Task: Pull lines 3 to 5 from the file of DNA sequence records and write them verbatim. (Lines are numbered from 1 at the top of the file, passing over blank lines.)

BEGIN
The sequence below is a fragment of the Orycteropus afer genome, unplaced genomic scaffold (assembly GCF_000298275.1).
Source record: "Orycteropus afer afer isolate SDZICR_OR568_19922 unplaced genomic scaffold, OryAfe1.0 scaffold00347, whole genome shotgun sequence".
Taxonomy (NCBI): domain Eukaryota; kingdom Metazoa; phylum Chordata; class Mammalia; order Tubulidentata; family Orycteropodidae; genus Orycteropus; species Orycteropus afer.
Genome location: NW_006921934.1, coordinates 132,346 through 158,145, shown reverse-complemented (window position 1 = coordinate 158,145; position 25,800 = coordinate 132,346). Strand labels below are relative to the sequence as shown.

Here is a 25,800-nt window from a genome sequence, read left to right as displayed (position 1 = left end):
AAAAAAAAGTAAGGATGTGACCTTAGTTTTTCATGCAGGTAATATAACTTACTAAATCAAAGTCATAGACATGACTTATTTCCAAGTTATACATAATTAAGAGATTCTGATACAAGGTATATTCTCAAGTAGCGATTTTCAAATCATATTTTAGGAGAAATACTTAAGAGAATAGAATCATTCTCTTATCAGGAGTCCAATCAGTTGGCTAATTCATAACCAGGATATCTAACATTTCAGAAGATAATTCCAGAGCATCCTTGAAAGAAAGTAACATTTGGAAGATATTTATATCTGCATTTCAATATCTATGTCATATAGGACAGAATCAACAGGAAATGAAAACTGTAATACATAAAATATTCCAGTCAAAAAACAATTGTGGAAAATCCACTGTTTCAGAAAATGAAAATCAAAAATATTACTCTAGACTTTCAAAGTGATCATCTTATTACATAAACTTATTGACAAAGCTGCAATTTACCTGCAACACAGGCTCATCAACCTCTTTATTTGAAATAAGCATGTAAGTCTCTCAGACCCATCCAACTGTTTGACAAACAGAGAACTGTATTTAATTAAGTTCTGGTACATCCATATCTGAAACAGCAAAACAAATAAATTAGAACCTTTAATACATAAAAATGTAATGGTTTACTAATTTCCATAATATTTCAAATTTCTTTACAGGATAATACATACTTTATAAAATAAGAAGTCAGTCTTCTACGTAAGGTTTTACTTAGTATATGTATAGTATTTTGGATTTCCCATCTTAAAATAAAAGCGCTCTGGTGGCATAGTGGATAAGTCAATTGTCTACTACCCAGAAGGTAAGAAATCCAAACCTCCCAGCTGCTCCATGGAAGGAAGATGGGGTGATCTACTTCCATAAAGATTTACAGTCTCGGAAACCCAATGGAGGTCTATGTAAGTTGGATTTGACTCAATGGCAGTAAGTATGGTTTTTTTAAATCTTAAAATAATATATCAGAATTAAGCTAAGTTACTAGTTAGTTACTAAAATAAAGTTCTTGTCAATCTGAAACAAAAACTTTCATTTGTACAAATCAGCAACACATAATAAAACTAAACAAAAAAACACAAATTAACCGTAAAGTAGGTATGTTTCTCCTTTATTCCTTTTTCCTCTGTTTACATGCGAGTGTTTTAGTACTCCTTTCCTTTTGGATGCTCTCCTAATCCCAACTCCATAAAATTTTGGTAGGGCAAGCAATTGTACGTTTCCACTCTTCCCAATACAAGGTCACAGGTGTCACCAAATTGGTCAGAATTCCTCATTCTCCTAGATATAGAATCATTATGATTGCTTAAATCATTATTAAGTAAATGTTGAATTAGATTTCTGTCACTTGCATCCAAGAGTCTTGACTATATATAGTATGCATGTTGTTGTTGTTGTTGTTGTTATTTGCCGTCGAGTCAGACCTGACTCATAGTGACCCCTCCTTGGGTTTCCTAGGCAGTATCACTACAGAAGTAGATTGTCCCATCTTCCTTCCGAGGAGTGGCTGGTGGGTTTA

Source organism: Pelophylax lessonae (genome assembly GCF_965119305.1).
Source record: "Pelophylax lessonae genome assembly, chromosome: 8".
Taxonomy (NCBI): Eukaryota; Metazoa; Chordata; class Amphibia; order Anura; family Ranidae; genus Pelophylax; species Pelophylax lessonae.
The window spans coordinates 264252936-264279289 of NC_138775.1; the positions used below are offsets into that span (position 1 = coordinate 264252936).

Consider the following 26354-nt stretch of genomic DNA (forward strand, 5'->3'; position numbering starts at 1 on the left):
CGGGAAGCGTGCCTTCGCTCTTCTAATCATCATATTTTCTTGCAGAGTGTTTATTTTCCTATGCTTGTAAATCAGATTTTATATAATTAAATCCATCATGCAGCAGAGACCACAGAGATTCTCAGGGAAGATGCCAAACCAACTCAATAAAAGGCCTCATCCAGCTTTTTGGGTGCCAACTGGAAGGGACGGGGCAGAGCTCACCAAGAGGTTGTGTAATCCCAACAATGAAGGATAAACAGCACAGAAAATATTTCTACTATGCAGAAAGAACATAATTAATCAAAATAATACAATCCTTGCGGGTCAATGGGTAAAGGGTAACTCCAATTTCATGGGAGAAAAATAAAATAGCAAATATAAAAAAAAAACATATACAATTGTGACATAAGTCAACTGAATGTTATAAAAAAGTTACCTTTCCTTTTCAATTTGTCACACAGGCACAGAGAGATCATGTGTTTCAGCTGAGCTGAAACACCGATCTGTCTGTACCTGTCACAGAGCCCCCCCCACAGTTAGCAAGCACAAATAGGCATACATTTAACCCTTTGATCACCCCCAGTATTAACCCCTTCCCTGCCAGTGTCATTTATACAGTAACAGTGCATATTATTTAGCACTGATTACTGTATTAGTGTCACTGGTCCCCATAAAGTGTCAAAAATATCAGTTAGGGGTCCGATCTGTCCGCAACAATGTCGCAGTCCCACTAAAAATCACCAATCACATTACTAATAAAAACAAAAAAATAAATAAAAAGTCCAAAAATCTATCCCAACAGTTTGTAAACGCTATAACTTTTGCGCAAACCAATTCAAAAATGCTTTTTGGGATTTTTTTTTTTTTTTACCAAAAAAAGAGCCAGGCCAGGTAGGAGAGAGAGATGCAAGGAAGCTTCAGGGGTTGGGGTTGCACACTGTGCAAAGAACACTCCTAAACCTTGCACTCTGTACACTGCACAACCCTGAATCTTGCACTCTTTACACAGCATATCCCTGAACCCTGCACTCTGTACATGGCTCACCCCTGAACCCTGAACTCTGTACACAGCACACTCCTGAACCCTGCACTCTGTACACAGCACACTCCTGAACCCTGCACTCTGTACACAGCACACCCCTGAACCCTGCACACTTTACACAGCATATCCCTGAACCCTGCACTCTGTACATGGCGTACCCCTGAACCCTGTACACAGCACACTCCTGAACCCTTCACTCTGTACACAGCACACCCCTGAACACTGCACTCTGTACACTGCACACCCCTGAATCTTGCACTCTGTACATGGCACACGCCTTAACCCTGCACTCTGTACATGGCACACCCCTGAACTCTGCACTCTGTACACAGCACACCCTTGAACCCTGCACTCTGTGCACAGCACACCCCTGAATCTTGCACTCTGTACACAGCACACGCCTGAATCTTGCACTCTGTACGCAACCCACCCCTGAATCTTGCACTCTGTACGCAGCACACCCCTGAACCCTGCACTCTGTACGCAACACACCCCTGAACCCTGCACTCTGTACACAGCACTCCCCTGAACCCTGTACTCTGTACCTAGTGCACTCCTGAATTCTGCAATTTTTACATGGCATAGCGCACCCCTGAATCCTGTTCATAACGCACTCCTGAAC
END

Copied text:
Taxonomy (NCBI): domain Eukaryota; kingdom Metazoa; phylum Chordata; class Mammalia; order Tubulidentata; family Orycteropodidae; genus Orycteropus; species Orycteropus afer.
Genome location: NW_006921934.1, coordinates 132,346 through 158,145, shown reverse-complemented (window position 1 = coordinate 158,145; position 25,800 = coordinate 132,346). Strand labels below are relative to the sequence as shown.

Here is a 25,800-nt window from a genome sequence, read left to right as displayed (position 1 = left end):